- all changes have the potential to introduce bugs.

- while not necessarily as relevant in this case, other cases of this sort of thing have the effect of making a large body of documentation and StackOverflow references less clear at best, nonsensical at worst.

- a commenter above also states that some of the suggested alternative words have worse meanings in other cultural contexts. Subjective judgements about some of the terms that are supposedly "problematic" might well be replaced with words that are offensive or uncomfortable in different regions. This is one of the problems you get when you try to load words used benignly with baggage that have nothing to do with the original intention.

cornetman Silver badge

> In the light of the 2020 "global reckoning on race relations" the Linux kernel developers have stepped up with proposed new inclusive terminology guidelines for their coding community.

Let me guess: they are all white.

If we asked visible minorities what *they* thought, I wonder how many of them would be annoyed at how their struggle is being trivialised by these kinds of measures.

University ordered to stop running women-only job ads

cornetman Silver badge

Re: "Would she want to work here?"

Just as long as it hasn't made you bitter.

cornetman Silver badge

Re: "Would she want to work here?"

> The reason more women aren't working there is because it's shit

If it's shit, then why does anyone work there? TBH I don't think that your experience is particularly typical.

I've worked in a number of places in IT over the years and none of those places have been anything like what you describe.

Shit places are shit places though, and as a man I wouldn't put up with it and I wouldn't expect anyone else to either.

Social media giants move to defy Hong Kong's new national security law

cornetman Silver badge

> ...law-enforcement agencies from accessing user data after the local government granted sweeping new powers to police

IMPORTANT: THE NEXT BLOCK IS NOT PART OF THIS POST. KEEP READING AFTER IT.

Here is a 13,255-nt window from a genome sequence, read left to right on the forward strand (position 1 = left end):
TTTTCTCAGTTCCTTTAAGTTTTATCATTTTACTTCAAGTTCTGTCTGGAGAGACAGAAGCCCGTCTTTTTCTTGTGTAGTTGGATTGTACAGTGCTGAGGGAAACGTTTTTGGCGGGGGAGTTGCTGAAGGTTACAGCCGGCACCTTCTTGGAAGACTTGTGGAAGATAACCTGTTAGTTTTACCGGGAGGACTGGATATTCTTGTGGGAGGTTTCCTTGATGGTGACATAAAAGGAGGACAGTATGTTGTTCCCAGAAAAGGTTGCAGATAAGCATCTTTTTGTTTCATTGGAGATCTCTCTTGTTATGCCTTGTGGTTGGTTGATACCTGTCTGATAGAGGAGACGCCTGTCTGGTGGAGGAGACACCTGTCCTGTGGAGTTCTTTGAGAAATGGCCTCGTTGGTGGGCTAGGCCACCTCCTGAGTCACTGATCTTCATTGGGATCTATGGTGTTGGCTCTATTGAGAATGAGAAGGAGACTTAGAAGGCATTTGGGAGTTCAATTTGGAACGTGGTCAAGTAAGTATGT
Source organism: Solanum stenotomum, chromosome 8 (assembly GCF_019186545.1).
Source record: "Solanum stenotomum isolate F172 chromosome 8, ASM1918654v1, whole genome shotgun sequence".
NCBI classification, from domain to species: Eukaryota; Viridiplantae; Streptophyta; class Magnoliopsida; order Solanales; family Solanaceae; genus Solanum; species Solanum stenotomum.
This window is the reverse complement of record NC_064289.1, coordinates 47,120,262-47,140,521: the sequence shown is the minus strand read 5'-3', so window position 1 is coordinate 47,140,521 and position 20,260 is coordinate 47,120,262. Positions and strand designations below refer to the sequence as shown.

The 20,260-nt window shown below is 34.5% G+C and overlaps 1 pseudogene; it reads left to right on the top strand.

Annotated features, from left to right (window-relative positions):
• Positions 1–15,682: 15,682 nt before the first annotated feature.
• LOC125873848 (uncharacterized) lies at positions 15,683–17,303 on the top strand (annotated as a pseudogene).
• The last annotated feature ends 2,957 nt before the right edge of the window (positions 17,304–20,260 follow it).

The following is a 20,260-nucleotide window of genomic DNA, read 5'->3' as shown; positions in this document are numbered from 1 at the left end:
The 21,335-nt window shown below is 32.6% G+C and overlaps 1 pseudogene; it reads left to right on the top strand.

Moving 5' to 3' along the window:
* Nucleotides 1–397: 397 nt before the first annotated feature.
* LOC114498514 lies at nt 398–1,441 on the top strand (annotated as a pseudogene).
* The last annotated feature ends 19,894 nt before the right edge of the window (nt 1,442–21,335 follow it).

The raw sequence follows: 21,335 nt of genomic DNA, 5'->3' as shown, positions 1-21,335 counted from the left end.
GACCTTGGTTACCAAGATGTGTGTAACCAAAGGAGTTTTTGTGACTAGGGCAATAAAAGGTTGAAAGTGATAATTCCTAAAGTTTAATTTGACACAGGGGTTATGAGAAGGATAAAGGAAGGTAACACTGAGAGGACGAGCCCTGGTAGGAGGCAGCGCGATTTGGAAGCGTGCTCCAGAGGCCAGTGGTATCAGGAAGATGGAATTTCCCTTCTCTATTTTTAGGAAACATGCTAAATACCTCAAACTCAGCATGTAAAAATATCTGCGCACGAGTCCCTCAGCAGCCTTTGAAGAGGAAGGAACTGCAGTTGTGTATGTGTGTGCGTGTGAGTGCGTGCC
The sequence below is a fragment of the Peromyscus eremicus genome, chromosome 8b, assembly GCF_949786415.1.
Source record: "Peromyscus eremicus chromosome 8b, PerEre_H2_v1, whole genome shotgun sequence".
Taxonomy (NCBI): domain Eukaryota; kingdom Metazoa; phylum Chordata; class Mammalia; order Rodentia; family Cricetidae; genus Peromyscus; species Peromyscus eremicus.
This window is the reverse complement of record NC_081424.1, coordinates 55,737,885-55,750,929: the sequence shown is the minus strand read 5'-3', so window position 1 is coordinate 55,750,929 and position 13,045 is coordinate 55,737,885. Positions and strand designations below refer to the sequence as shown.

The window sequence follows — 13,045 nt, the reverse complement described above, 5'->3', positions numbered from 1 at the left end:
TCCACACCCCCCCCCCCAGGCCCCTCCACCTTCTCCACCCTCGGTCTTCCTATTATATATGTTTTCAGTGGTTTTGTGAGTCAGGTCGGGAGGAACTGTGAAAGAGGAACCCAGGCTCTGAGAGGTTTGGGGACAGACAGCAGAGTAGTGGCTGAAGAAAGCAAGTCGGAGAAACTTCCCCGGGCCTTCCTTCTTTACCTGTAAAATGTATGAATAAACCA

> under the law to "prevent, suppress and impose punishment for offences endangering national security."

> The police will be able to search people without warrants and take down internet posts.

I'm a bit confused. Is this in the US or Hong Kong?

It's not quite as obvious as it should be.

Once again, racial biases show up in AI image databases, this time turning Barack Obama white

cornetman Silver badge

Re: Skin tones

TBH, if you didn't know that AOC was hispanic, a HUMAN would be hard pressed to determine that from the sample photo.

The truth as I see it, is that the people making these observations might have an actual point, but their examples are so weak that they are not really making much of a case. Given the fact that both AOC and Obama are famous, it is extremely difficult for people to discount their preconceptions when looking at the performance of the process being debated.

It would have been better to pick the faces of strangers that are more recognisable as dark skinned to make their point.

cornetman Silver badge

Not really sure that I understand the accusation here.

In all the examples presented, the selected images are extremely close matches.

Now, *we* know that the models are "black" (although most of them here are actually fairly light skinned), but the sample photos are taken with very bright lighting.

> The computer-generated face obviously doesn't look anything like Obama at all.